Those of us in the SharePoint world know that the management of a SharePoint implementation requires a strategic mix of both business and technology. While firms have created specific implementation methodologies for SharePoint, what’s left to the project team’s discretion is how to manage the actual project itself. Elements of control, division of labor and performance metrics are, in some cases, left to the decision of the project team and stakeholders who are ill-prepared to draw a line in the sand.
Like many system integrators, eMark has developed a SharePoint implementation methodology to ensure that the features of SharePoint are maximized while assisting organizations with taxonomy, managing content, offering portals for collaboration, and helping direct process workflows from one user to the next. We have also created an implementation handbook to provide additional assistance specific to project management.
Let’s walk through excerpts of that handbook, offering five things to know when managing a SharePoint project for your organization.
1. Measure: SharePoint is a balancing act that takes skill and precision to be completed correctly. Adhering to the saying that “If it’s not measured, it’s not done,” we recommend that a clear set of performance metrics are set up and put in place before beginning the project.
Once in place, a communication plan for those goals will help the team envision their success in the end product.
2. Involve: When working on your requirements phase, make sure that involvement from all levels of the business is obtained, including Stakeholders, Senior Management, End Users and the Project Team. This will ensure that your goals and objectives are defined. Once defined, performance metrics can be created for your defined objectives.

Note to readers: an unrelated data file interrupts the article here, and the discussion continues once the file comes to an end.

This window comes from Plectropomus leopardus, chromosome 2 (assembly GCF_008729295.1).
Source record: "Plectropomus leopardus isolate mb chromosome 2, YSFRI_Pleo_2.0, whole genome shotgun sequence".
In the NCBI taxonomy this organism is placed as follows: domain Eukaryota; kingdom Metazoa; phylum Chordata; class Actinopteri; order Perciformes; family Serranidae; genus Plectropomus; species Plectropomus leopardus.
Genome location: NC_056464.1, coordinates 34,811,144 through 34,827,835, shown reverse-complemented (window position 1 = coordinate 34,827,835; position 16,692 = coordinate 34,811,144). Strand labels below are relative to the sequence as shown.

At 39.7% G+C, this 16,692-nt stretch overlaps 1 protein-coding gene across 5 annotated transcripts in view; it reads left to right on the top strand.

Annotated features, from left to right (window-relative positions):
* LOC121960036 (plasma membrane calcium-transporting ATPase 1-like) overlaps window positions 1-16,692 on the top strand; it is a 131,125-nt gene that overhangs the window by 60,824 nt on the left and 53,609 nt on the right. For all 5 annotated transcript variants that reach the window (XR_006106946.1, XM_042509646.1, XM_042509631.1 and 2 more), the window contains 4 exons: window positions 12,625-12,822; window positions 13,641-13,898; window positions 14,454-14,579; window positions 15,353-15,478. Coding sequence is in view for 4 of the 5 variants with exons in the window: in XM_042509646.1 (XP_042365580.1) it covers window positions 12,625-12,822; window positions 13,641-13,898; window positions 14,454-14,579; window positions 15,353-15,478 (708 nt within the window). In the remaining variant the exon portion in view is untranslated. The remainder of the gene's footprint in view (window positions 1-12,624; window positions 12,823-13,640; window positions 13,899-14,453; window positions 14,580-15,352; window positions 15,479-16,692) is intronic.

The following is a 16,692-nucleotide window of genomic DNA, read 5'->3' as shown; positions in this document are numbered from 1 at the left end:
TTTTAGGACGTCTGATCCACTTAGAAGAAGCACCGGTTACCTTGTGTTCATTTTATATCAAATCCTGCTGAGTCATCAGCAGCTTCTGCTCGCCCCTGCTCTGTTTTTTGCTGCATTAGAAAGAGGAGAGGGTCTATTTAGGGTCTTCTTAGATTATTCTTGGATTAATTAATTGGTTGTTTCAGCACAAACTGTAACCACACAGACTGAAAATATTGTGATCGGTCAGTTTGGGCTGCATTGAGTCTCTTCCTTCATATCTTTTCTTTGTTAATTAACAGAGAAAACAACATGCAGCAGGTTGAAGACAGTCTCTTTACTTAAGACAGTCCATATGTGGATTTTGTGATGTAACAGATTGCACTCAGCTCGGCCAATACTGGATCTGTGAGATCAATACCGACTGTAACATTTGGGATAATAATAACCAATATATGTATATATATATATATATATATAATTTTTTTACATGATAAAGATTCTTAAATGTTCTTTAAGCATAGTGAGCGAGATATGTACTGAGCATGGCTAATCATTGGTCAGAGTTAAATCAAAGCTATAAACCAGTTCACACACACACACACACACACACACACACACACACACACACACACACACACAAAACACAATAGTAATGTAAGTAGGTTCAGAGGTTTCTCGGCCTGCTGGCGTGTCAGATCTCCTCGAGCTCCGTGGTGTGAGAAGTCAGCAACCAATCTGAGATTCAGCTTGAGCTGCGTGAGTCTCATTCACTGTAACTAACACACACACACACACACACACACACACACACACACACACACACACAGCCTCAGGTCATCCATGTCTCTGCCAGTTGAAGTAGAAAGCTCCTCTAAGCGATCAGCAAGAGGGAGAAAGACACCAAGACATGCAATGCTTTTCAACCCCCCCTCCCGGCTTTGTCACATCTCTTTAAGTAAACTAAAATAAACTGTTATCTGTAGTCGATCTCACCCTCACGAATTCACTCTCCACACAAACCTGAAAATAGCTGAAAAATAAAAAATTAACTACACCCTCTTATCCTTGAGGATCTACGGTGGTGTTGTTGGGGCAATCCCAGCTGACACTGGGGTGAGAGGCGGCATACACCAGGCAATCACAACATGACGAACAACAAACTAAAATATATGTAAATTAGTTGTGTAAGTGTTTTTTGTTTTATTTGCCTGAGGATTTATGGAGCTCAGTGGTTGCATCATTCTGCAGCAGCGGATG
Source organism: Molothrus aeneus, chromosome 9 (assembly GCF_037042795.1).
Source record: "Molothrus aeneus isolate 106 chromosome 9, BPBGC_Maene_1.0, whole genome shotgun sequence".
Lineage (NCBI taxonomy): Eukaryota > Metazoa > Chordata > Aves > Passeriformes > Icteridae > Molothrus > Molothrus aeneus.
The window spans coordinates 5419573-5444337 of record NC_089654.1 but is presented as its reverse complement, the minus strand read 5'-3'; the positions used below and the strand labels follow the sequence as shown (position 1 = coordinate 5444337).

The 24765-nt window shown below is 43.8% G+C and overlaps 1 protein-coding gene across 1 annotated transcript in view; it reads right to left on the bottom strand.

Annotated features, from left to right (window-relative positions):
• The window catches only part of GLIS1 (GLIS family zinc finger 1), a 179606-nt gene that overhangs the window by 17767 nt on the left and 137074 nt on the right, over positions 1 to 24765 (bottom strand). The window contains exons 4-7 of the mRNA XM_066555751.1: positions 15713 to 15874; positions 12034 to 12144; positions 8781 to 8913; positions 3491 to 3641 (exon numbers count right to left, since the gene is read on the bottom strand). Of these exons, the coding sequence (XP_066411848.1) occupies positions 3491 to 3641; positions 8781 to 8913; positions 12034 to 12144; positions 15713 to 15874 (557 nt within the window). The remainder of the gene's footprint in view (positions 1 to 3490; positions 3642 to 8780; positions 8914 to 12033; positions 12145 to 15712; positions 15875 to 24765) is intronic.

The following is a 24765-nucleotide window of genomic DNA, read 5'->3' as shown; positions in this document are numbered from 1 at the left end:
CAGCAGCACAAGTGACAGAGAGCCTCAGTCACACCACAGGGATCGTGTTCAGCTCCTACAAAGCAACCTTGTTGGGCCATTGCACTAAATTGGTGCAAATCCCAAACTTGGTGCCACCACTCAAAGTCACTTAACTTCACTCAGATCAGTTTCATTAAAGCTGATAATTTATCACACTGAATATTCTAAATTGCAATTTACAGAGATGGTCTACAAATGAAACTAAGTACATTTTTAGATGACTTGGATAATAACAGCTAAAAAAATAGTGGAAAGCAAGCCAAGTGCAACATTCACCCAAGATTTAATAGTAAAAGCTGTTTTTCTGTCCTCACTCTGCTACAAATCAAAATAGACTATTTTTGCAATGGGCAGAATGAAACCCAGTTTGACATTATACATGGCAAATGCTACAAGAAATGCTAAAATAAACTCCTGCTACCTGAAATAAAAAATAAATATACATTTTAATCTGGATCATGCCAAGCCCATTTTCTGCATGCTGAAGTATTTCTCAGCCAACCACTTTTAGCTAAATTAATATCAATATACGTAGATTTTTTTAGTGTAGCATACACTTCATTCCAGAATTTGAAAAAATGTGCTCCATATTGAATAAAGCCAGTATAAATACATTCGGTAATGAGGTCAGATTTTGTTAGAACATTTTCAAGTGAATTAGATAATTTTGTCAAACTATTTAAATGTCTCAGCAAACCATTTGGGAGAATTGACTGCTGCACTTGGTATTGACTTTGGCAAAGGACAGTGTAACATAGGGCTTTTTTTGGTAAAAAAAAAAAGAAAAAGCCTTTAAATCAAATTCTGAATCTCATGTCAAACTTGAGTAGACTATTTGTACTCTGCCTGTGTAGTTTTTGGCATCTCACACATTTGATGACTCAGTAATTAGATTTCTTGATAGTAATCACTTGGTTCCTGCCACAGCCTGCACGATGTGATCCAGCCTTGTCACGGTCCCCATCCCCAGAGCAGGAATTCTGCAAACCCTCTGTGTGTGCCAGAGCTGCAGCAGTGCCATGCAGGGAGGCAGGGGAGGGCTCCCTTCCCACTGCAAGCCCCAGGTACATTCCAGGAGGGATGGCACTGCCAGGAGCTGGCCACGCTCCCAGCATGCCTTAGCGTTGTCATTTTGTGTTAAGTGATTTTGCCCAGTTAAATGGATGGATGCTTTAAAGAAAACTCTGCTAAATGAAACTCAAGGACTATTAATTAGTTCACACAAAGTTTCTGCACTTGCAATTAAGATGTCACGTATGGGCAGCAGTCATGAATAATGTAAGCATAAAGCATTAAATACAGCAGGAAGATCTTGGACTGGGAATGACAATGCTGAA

3. Manage: Dividing the project work into manageable components is always difficult. For example, who is to say that a developer can create X number of pages in Y days?
Communication is key; asking direct questions about timelines and sharing the information with the project team will allow for an open environment where team members can collaborate, share information and assist one another in getting tasks completed on time.
4. Empower: We always a recommend that a SharePoint team portal is set up for the implementation team itself. How better to manage a project than through some of the out-of-the-box features? The team portal will become the central repository for project data and is a great place to boast about your successes as a team. It can also be migrated to your live environment when appropriate.
5. Control: Set up a governance structure early in your project life cycle. Creating a governance structure for content and sites is an important step on the road to project success. Have conversations about who will have access to what content, who will create content and who will control it with your entire project team. This information can then be detailed in both your governance strategy and communication plan, which should be distributed to your project team and business end users.
okay so the bio text thing is this: Eric Riz s the Founder and CEO of eMark Consulting, Ltd., a strategy and systems integration firm based in Toronto. Eric will be presenting in Boston at SPTechCon on June 3; check out www.sptechcon.com for details on his sessions and topics.